Wednesday, May 14, 2014

Don't Take My Phone Away!

Adolescents & Cell Phones

So, when I was growing up, "cell" phones weighed about 10 pounds and were hardly convenient. Cell phone sizes gradually decreased over the past 20 years to make way for pocket-sized phones. Next, texting evolved. Then, internet access from phones began. Now, just about everything, from banking to paying for a latte at the coffee shop, can be done on a cell phone, instantaneously.

Plenty of adults have found themselves in a bind because of a post, text message, email typo, or other issue that occurs via the cell phone. Should we be surprised that youngsters are increasingly getting themselves into trouble with phones too?  Children and teens have not fully developed the ability to predict possible consequences of their actions, cannot fathom their future past the current school year, and have "raging" hormones which may make them eager to interact with others in a sexual nature.

I do not think a week goes by that I do not have to have a candid discussion with my patients and their parents about expectations for responsible cell phone use. Unfortunately, I have heard too many stories of adolescents "sexting," posting explicit or compromising pictures of themselves, communicating with strangers (possibly adults posing as teens) , writing public blogs of a very personal nature, "cyber bullying," accessing age inappropriate content, and handling mature issues with their cell phone. Yes, these phones have apps, music, cameras, dictionaries, GPS devices, and may feel like a lifeline to the world. BUT, they are also very dangerous.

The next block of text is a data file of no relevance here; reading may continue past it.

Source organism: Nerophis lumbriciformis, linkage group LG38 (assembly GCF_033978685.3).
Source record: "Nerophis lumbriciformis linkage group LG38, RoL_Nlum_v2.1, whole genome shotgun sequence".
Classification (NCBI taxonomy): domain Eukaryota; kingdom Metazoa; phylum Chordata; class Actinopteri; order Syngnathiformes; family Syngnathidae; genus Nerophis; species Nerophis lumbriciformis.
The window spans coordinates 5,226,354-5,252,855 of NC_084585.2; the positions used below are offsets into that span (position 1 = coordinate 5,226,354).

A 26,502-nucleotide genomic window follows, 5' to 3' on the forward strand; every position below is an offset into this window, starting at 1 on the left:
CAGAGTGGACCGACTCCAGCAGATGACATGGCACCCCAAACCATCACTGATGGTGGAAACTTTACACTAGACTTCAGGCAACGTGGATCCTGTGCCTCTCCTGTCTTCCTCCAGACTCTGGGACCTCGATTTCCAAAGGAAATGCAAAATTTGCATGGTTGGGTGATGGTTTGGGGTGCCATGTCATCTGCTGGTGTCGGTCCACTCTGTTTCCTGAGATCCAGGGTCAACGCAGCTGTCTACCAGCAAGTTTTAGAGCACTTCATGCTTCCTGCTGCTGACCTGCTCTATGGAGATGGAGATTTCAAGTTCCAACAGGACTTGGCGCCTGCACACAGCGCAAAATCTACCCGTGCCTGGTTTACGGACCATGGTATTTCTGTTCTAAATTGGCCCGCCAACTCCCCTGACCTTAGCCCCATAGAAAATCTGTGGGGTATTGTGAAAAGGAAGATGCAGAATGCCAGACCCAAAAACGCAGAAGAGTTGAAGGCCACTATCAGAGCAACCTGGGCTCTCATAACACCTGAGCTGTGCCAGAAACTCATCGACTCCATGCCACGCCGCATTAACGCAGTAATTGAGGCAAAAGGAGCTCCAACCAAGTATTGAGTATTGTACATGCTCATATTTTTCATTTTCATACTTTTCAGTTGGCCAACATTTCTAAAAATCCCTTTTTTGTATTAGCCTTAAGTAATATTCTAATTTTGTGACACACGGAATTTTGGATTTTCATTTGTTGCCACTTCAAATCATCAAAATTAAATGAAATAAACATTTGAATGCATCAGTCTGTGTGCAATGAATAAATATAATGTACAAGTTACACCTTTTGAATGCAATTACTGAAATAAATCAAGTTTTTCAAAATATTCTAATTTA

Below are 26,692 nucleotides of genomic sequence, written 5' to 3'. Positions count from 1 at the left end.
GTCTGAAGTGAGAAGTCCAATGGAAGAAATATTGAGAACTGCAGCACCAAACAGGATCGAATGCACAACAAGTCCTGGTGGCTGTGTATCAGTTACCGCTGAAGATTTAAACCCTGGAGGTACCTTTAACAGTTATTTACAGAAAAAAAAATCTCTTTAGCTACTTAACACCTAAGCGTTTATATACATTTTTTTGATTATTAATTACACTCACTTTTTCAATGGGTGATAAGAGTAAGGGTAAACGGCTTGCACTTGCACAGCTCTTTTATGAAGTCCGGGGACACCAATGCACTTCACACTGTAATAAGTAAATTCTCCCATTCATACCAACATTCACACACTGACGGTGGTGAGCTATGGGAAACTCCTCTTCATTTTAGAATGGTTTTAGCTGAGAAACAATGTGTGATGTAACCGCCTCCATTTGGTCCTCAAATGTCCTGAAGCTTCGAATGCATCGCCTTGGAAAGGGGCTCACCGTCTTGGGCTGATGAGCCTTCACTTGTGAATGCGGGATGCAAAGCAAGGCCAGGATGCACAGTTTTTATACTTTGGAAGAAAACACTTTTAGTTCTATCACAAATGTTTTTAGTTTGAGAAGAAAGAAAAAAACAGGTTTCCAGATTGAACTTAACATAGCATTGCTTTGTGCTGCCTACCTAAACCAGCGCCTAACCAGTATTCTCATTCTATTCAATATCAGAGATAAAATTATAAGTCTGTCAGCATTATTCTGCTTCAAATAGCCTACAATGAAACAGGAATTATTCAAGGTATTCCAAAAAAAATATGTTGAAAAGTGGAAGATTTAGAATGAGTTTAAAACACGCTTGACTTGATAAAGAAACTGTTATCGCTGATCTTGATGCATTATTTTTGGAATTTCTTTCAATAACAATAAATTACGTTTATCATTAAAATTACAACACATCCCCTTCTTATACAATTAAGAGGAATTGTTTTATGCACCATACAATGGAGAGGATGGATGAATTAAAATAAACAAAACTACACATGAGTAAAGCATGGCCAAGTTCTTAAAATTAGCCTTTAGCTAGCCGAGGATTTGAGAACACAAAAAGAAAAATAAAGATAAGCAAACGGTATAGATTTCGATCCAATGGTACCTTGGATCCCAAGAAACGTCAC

I advise parents to keep in mind that cell phones are a privilege and not a survival tool. 

1) If your child will not give you the passcode or otherwise prevents you from accessing their phone, then they do not need to be able to continue using it. 

2) Implement parental controls. There are programs that you can use to block certain sites and content as well as monitor texts, calls, and activity.

3) It is totally appropriate to take away the cell phone at bedtime until morning. If they are using their phone, they aren't sleeping. 

4) Use their cell phone as an incentive for good behavior and consequence for bad behavior. It proves to be very effective.

Are you panicking yet? Some parents have a look of fear in their eyes when mean Dr. Sniff starts talking about these rules. They are anticipating a major meltdown at the suggestion of limiting their child's phone access.

Remember that you are the adult, and you have a much better understanding of what dangers exist in the world. Your child most likely does not. It is your responsibility to keep them safe. If they want to have access to their phone, they will likely be motivated to follow the rules.

Dr. Shannon Sniff, M.D., is a Board Certified General and Child & Adolescent Psychiatrist at Fort Bend Psychiatry in Missouri City, Texas.

Tuesday, April 23, 2013

Don't Panic!